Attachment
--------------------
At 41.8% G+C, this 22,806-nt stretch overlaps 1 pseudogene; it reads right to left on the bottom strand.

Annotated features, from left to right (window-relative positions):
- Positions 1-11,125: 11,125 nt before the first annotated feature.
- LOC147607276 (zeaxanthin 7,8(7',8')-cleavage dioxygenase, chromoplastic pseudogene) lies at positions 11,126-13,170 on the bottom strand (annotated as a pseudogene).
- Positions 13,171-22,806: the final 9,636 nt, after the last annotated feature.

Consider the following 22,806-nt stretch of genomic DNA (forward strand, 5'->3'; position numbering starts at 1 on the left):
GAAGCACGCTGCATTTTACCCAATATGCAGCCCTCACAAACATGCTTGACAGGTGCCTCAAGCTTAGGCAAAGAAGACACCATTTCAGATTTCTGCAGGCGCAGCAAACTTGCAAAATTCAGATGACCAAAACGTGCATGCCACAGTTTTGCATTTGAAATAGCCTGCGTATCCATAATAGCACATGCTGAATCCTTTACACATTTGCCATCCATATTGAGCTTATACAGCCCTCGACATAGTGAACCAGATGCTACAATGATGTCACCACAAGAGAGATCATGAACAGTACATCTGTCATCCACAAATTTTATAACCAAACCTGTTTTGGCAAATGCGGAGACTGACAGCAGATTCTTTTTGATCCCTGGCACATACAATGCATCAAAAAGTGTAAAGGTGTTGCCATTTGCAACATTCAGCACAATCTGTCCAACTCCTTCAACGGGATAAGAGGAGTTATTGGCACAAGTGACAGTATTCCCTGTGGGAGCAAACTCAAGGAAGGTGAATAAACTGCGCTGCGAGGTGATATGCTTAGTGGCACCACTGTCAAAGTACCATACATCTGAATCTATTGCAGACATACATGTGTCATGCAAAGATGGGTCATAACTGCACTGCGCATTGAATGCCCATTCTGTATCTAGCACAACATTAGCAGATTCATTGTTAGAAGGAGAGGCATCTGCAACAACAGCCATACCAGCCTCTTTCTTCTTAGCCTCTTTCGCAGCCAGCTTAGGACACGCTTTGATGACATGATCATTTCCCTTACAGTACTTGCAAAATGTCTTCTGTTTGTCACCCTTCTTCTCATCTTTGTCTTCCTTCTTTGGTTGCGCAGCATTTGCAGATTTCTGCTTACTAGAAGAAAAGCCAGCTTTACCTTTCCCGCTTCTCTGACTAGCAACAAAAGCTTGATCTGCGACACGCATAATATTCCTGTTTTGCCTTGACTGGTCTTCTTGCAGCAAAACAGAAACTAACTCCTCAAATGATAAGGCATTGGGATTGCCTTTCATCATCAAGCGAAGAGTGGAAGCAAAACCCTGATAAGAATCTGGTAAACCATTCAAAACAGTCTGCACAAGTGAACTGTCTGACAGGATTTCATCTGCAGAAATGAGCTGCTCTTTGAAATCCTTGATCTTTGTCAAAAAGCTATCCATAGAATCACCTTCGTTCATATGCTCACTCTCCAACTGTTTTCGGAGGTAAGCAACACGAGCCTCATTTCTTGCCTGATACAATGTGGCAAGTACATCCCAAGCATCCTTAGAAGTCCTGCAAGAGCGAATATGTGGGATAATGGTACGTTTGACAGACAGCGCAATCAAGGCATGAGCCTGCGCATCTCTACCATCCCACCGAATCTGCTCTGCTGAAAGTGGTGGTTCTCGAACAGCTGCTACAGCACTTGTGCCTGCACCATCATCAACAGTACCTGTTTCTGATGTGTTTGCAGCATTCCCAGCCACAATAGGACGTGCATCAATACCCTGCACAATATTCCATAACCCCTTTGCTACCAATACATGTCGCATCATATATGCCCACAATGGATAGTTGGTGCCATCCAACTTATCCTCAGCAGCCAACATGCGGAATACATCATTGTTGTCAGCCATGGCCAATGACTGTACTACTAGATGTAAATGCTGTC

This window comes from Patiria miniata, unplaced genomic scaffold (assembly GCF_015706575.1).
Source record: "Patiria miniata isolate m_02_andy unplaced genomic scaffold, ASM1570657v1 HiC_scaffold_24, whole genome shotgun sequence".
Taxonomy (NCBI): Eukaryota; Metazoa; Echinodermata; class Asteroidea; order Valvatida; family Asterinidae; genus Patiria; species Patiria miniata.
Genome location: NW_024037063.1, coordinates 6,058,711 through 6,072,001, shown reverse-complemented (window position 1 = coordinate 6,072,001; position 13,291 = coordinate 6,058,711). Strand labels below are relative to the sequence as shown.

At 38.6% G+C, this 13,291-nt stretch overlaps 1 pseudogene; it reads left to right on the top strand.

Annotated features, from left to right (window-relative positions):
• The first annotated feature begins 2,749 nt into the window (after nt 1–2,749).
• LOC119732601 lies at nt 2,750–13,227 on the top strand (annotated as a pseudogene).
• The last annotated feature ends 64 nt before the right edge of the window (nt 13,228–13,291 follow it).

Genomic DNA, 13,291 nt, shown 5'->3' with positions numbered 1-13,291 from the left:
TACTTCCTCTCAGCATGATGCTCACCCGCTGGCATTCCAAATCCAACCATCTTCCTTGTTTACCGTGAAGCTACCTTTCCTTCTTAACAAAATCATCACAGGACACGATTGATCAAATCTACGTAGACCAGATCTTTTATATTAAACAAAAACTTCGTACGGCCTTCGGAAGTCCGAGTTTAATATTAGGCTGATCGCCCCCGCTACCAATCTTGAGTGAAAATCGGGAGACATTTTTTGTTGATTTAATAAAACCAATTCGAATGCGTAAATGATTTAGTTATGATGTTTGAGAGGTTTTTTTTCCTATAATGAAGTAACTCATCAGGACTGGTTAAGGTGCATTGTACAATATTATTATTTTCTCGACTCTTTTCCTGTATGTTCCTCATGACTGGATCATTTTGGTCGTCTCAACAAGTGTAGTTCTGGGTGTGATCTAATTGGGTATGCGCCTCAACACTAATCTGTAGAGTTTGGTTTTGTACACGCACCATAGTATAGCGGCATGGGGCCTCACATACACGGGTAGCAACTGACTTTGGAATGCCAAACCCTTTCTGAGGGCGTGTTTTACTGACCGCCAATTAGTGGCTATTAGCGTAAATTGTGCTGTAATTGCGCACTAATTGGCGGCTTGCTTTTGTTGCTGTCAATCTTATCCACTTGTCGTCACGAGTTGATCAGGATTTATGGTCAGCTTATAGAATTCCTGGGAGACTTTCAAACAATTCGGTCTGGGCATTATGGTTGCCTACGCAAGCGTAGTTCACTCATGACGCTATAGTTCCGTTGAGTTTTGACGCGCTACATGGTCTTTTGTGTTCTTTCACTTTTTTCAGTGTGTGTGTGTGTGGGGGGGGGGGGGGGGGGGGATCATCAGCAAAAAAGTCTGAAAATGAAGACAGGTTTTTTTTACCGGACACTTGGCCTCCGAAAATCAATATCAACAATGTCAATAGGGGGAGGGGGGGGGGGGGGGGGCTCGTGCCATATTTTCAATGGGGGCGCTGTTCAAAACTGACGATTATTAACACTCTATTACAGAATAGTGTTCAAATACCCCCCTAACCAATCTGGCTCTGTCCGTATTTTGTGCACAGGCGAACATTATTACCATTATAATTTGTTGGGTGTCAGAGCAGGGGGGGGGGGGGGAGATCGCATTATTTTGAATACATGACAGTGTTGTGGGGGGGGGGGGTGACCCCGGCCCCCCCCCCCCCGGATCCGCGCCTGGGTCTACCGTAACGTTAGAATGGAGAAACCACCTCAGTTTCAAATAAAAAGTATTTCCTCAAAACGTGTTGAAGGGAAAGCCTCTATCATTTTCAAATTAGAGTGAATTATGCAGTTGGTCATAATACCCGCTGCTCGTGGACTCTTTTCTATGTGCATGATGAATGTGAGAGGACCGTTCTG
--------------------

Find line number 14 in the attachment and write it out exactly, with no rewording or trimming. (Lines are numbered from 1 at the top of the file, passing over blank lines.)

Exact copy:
• The first annotated feature begins 2,749 nt into the window (after nt 1–2,749).